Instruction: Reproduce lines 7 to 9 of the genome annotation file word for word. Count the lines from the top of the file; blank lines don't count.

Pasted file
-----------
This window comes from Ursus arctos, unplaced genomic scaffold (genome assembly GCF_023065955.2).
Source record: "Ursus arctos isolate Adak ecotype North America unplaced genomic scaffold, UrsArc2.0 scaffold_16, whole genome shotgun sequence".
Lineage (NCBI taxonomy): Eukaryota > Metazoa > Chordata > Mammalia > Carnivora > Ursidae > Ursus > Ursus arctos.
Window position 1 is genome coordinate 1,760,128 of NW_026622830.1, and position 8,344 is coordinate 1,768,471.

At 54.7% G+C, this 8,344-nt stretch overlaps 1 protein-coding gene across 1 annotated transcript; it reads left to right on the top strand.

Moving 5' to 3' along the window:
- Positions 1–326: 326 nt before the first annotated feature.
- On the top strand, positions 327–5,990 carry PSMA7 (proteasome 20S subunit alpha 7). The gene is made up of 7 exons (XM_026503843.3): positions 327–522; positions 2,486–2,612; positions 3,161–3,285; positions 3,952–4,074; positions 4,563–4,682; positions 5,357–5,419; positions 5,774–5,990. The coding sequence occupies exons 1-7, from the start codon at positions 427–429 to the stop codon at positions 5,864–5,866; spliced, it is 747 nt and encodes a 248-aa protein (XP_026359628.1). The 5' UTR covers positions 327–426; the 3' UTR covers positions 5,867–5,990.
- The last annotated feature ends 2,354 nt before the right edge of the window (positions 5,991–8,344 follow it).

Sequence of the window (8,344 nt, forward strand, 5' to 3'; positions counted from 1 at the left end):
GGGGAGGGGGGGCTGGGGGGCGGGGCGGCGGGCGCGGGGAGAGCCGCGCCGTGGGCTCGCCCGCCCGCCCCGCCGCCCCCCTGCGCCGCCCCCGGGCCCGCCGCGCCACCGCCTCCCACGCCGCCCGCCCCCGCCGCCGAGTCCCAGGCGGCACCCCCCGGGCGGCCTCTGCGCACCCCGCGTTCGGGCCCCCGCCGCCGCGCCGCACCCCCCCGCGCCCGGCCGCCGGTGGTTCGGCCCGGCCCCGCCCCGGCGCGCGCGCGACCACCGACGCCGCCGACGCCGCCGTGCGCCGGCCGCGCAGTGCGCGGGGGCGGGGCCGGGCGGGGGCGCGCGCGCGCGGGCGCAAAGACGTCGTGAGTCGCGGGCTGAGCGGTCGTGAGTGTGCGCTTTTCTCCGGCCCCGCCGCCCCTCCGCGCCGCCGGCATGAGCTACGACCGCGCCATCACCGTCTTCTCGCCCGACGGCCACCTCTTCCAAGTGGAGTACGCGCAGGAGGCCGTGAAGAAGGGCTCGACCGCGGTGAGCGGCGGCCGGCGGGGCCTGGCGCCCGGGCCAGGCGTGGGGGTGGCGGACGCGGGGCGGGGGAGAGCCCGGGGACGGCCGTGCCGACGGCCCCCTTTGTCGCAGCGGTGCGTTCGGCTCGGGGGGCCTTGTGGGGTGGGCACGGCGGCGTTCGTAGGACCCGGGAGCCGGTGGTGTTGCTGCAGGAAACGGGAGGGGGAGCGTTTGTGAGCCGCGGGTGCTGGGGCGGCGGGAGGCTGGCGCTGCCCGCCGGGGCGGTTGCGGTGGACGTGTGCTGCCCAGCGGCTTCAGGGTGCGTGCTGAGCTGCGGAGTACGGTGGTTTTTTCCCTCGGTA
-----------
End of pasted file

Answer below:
- Positions 1–326: 326 nt before the first annotated feature.
- On the top strand, positions 327–5,990 carry PSMA7 (proteasome 20S subunit alpha 7). The gene is made up of 7 exons (XM_026503843.3): positions 327–522; positions 2,486–2,612; positions 3,161–3,285; positions 3,952–4,074; positions 4,563–4,682; positions 5,357–5,419; positions 5,774–5,990. The coding sequence occupies exons 1-7, from the start codon at positions 427–429 to the stop codon at positions 5,864–5,866; spliced, it is 747 nt and encodes a 248-aa protein (XP_026359628.1). The 5' UTR covers positions 327–426; the 3' UTR covers positions 5,867–5,990.
- The last annotated feature ends 2,354 nt before the right edge of the window (positions 5,991–8,344 follow it).